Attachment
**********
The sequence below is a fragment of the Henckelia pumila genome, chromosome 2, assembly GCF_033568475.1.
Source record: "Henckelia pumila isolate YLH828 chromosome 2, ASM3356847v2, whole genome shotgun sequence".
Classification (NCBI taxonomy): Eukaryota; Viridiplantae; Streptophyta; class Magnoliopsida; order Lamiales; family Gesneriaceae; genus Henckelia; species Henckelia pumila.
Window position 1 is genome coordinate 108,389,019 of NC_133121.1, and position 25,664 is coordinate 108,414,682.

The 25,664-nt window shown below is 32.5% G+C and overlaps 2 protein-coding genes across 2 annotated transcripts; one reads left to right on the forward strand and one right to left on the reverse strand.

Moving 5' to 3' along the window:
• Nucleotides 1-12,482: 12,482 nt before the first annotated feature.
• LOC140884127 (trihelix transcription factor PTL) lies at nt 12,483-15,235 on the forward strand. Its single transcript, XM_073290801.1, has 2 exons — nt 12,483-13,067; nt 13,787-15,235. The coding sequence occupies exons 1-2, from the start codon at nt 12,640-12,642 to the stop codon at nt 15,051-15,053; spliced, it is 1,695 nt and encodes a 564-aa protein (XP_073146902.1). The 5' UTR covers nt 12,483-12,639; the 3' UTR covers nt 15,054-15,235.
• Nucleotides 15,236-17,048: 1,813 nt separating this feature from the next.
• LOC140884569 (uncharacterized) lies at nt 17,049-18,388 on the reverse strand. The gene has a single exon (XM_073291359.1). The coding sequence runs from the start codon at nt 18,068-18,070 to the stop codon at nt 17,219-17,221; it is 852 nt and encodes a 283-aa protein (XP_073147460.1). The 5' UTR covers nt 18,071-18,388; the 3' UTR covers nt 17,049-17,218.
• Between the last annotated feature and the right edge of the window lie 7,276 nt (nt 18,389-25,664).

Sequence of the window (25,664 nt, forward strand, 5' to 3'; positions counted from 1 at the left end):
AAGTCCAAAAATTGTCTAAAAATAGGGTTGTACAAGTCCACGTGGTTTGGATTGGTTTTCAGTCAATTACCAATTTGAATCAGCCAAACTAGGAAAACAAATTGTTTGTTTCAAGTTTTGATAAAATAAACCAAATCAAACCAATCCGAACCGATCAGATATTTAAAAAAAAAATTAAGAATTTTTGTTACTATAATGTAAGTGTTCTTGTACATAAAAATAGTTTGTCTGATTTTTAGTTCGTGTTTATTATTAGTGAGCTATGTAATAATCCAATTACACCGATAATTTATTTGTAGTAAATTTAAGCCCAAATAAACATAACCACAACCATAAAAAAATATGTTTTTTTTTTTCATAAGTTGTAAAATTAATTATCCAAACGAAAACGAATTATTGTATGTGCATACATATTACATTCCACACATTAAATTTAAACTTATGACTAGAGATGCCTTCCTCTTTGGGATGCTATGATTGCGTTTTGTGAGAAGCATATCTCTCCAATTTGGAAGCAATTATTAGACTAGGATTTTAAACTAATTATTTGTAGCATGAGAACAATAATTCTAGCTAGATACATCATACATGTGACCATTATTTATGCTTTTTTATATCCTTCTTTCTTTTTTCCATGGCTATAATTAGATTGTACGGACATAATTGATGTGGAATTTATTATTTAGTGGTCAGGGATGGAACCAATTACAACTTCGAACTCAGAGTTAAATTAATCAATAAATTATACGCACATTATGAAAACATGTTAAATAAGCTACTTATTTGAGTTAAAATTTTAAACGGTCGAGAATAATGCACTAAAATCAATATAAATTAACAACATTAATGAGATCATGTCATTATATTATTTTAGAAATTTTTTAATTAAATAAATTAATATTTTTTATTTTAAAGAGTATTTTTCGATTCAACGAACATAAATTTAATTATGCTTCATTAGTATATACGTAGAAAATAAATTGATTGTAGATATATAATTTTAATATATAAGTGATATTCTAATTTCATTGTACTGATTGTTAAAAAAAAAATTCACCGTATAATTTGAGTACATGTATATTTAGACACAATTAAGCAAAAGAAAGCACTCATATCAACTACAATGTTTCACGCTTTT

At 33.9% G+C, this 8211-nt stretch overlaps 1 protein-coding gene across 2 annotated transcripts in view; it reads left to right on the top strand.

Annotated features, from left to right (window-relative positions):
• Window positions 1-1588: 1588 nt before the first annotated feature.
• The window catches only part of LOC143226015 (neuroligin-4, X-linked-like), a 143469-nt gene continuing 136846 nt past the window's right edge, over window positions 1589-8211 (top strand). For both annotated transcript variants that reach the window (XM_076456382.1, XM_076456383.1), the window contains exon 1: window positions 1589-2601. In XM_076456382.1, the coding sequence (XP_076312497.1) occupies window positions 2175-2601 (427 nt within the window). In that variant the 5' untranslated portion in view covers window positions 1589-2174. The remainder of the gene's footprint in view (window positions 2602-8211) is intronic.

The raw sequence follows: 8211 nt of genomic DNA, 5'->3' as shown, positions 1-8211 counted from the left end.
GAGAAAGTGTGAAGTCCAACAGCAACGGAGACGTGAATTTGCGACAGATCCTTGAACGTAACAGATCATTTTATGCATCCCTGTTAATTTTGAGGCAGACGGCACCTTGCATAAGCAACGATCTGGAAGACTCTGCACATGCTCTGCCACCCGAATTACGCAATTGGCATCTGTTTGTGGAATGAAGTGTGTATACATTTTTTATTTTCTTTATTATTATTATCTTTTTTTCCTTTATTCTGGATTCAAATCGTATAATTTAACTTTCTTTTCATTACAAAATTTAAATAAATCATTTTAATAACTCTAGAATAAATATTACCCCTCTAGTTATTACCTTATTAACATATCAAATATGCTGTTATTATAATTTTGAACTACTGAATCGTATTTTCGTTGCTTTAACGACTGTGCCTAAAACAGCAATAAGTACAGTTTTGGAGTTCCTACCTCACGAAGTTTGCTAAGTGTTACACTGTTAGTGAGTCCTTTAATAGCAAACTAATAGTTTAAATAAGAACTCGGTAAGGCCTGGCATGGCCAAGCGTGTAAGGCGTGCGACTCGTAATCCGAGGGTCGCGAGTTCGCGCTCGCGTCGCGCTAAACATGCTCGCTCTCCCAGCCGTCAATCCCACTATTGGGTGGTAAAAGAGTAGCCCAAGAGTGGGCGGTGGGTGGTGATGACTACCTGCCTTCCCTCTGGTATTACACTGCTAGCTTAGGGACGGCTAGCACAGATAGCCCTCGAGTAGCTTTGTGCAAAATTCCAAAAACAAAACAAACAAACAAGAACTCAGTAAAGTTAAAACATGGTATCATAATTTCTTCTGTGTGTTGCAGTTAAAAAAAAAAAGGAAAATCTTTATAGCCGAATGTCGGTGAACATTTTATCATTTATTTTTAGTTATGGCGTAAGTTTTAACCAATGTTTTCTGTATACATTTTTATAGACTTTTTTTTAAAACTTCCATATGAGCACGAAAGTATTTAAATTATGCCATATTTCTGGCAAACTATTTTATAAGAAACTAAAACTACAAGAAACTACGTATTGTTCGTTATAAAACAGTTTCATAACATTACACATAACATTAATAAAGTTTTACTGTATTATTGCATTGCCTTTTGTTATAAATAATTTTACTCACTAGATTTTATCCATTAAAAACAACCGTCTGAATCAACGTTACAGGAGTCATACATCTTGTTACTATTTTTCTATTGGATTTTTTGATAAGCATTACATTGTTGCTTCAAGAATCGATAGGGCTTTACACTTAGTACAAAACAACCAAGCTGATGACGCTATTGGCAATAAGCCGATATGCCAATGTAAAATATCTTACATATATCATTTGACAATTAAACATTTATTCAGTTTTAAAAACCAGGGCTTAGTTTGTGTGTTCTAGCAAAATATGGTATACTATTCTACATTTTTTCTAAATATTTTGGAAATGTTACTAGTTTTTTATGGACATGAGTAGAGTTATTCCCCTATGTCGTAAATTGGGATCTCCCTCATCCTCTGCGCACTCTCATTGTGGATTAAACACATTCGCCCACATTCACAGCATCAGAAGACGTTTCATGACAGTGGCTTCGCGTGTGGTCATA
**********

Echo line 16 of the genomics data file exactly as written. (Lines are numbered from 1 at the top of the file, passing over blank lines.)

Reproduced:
• Window positions 1-1588: 1588 nt before the first annotated feature.